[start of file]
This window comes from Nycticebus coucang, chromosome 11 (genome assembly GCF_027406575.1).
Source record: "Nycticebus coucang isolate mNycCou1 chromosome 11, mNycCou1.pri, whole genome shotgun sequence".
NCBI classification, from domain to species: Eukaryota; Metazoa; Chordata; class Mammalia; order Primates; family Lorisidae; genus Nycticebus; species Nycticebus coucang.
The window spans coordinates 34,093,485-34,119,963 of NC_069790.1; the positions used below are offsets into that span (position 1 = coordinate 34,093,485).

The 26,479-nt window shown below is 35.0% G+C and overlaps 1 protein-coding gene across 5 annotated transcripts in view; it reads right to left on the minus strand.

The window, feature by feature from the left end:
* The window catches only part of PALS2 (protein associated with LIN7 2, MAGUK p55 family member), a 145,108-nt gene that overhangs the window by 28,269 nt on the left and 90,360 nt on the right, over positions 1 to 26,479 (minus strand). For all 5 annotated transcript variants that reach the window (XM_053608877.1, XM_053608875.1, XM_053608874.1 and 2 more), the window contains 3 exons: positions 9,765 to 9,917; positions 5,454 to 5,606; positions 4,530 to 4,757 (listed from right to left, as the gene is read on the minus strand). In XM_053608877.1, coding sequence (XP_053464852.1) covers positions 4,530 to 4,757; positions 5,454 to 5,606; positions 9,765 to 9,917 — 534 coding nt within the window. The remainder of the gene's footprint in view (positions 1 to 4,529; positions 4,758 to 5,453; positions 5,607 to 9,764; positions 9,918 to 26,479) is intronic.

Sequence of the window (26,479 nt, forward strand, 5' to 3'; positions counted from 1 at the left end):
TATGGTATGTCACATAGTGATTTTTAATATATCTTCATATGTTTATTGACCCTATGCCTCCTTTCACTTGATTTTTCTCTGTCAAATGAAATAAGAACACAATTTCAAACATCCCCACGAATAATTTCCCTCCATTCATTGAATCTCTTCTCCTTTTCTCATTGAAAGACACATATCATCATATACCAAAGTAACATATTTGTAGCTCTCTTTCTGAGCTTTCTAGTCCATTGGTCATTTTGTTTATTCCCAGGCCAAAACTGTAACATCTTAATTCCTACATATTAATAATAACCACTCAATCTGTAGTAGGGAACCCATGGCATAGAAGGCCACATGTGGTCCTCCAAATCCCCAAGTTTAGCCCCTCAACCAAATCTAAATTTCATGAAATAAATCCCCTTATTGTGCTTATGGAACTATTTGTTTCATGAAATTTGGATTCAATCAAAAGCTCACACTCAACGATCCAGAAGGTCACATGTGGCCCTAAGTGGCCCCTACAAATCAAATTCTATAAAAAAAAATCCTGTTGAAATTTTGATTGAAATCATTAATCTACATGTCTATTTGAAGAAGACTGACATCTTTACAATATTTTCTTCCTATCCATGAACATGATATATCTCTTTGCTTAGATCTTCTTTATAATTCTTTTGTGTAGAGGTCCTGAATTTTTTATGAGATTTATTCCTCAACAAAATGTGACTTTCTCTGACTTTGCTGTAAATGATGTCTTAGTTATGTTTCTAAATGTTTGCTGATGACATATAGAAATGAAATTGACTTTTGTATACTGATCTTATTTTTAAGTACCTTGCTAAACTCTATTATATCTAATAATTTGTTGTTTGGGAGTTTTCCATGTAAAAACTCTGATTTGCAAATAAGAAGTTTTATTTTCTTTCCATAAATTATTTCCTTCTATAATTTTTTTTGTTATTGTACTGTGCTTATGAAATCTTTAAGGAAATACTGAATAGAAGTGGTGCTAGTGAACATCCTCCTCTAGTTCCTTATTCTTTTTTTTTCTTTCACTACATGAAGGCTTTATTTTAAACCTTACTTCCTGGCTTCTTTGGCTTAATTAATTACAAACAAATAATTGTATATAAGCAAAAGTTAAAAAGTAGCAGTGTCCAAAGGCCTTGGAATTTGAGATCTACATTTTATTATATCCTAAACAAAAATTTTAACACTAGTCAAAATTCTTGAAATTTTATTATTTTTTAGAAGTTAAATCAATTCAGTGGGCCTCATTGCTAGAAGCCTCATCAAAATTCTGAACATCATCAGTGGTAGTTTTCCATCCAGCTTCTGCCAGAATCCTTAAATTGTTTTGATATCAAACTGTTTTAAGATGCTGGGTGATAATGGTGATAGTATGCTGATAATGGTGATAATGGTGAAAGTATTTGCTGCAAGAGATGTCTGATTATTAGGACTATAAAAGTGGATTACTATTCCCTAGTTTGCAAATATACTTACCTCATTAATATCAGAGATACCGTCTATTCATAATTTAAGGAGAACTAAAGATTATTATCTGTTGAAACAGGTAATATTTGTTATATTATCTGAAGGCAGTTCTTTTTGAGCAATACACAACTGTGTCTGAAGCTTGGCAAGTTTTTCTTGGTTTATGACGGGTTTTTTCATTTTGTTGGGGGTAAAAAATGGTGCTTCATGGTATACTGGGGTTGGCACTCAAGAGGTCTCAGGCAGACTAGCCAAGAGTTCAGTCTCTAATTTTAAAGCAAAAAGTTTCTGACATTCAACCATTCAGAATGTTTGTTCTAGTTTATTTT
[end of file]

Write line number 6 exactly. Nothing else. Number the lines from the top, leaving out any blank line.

The window, feature by feature from the left end: